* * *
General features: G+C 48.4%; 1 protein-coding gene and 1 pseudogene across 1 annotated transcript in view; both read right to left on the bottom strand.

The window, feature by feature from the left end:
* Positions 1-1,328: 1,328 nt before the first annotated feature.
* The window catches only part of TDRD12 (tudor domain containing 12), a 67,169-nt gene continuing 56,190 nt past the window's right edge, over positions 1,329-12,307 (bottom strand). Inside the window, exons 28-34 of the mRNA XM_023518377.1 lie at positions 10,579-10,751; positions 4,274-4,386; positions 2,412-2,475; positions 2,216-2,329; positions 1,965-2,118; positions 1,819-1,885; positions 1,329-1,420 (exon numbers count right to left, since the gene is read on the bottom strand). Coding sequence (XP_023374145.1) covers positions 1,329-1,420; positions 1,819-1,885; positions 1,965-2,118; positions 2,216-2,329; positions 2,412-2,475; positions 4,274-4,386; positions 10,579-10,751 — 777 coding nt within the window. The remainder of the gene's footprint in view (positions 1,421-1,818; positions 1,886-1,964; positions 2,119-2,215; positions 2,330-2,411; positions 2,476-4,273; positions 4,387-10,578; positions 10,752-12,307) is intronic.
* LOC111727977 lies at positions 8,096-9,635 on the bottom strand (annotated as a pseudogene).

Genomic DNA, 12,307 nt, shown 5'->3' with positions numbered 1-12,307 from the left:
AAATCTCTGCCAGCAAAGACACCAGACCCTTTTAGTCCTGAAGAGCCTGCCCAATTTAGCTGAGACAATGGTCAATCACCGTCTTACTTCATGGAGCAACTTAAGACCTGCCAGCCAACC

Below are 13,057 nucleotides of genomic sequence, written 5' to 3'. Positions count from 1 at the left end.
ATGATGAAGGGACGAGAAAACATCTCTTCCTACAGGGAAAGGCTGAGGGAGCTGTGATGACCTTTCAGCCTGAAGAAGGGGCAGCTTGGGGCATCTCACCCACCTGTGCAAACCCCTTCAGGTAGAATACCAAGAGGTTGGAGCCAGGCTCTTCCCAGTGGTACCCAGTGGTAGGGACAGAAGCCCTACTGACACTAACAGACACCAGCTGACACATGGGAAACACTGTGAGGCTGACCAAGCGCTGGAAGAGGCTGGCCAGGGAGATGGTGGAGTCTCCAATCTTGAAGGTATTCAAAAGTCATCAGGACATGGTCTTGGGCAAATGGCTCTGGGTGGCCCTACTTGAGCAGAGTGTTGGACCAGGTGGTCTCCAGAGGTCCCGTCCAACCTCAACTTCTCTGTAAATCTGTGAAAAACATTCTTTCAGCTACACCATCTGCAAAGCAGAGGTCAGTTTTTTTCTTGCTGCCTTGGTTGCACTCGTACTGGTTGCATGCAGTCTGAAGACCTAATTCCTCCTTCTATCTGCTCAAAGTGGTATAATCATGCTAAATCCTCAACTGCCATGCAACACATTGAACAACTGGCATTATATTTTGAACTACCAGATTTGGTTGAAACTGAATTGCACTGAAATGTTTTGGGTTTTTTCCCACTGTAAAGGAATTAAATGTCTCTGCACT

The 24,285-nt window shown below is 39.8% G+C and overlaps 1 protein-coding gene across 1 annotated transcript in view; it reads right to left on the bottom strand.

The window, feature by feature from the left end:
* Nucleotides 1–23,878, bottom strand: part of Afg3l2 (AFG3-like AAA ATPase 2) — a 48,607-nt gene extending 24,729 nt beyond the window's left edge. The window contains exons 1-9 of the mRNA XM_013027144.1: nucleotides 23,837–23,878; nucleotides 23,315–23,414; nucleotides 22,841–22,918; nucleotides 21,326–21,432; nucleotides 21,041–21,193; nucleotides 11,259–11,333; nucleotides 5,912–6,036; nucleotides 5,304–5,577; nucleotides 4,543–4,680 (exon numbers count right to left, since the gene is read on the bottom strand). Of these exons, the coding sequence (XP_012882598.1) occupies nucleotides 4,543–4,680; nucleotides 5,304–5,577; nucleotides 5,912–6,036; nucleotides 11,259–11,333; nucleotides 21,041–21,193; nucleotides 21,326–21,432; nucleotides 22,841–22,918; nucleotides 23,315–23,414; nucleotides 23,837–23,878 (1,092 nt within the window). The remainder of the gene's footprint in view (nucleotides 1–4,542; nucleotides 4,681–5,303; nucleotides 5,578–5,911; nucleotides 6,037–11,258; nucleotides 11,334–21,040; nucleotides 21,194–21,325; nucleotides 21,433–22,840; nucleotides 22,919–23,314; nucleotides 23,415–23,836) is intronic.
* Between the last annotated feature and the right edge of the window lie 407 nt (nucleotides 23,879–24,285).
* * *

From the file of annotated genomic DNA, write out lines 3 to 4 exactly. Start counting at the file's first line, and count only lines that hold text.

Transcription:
* Positions 1-1,328: 1,328 nt before the first annotated feature.
* The window catches only part of TDRD12 (tudor domain containing 12), a 67,169-nt gene continuing 56,190 nt past the window's right edge, over positions 1,329-12,307 (bottom strand). Inside the window, exons 28-34 of the mRNA XM_023518377.1 lie at positions 10,579-10,751; positions 4,274-4,386; positions 2,412-2,475; positions 2,216-2,329; positions 1,965-2,118; positions 1,819-1,885; positions 1,329-1,420 (exon numbers count right to left, since the gene is read on the bottom strand). Coding sequence (XP_023374145.1) covers positions 1,329-1,420; positions 1,819-1,885; positions 1,965-2,118; positions 2,216-2,329; positions 2,412-2,475; positions 4,274-4,386; positions 10,579-10,751 — 777 coding nt within the window. The remainder of the gene's footprint in view (positions 1,421-1,818; positions 1,886-1,964; positions 2,119-2,215; positions 2,330-2,411; positions 2,476-4,273; positions 4,387-10,578; positions 10,752-12,307) is intronic.